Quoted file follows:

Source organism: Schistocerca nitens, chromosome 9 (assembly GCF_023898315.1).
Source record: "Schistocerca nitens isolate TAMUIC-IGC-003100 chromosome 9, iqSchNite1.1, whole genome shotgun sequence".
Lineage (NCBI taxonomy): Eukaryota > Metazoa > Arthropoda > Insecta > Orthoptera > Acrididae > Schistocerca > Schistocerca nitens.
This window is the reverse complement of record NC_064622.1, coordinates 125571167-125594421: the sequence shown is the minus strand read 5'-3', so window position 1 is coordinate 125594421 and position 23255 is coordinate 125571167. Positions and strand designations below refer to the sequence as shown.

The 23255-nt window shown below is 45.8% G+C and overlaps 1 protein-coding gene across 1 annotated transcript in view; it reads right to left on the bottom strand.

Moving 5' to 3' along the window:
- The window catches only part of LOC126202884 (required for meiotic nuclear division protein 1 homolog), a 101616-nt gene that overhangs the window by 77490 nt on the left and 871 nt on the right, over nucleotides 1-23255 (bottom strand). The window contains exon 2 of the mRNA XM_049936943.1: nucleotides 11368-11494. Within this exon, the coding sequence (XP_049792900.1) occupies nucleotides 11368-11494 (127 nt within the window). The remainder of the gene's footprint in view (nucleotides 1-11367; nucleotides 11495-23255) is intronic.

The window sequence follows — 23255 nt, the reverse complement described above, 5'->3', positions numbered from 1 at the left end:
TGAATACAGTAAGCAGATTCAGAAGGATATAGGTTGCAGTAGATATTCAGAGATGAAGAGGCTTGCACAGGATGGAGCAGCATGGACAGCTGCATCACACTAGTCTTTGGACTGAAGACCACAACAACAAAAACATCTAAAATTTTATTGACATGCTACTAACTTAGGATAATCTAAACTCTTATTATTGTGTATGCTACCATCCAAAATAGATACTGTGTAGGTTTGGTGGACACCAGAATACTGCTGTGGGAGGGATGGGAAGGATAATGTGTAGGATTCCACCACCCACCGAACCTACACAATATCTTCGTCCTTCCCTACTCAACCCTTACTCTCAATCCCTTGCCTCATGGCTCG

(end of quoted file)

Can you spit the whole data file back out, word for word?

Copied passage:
Source organism: Schistocerca nitens, chromosome 9 (assembly GCF_023898315.1).
Source record: "Schistocerca nitens isolate TAMUIC-IGC-003100 chromosome 9, iqSchNite1.1, whole genome shotgun sequence".
Lineage (NCBI taxonomy): Eukaryota > Metazoa > Arthropoda > Insecta > Orthoptera > Acrididae > Schistocerca > Schistocerca nitens.
This window is the reverse complement of record NC_064622.1, coordinates 125571167-125594421: the sequence shown is the minus strand read 5'-3', so window position 1 is coordinate 125594421 and position 23255 is coordinate 125571167. Positions and strand designations below refer to the sequence as shown.

The 23255-nt window shown below is 45.8% G+C and overlaps 1 protein-coding gene across 1 annotated transcript in view; it reads right to left on the bottom strand.

Moving 5' to 3' along the window:
- The window catches only part of LOC126202884 (required for meiotic nuclear division protein 1 homolog), a 101616-nt gene that overhangs the window by 77490 nt on the left and 871 nt on the right, over nucleotides 1-23255 (bottom strand). The window contains exon 2 of the mRNA XM_049936943.1: nucleotides 11368-11494. Within this exon, the coding sequence (XP_049792900.1) occupies nucleotides 11368-11494 (127 nt within the window). The remainder of the gene's footprint in view (nucleotides 1-11367; nucleotides 11495-23255) is intronic.

The window sequence follows — 23255 nt, the reverse complement described above, 5'->3', positions numbered from 1 at the left end:
TGAATACAGTAAGCAGATTCAGAAGGATATAGGTTGCAGTAGATATTCAGAGATGAAGAGGCTTGCACAGGATGGAGCAGCATGGACAGCTGCATCACACTAGTCTTTGGACTGAAGACCACAACAACAAAAACATCTAAAATTTTATTGACATGCTACTAACTTAGGATAATCTAAACTCTTATTATTGTGTATGCTACCATCCAAAATAGATACTGTGTAGGTTTGGTGGACACCAGAATACTGCTGTGGGAGGGATGGGAAGGATAATGTGTAGGATTCCACCACCCACCGAACCTACACAATATCTTCGTCCTTCCCTACTCAACCCTTACTCTCAATCCCTTGCCTCATGGCTCG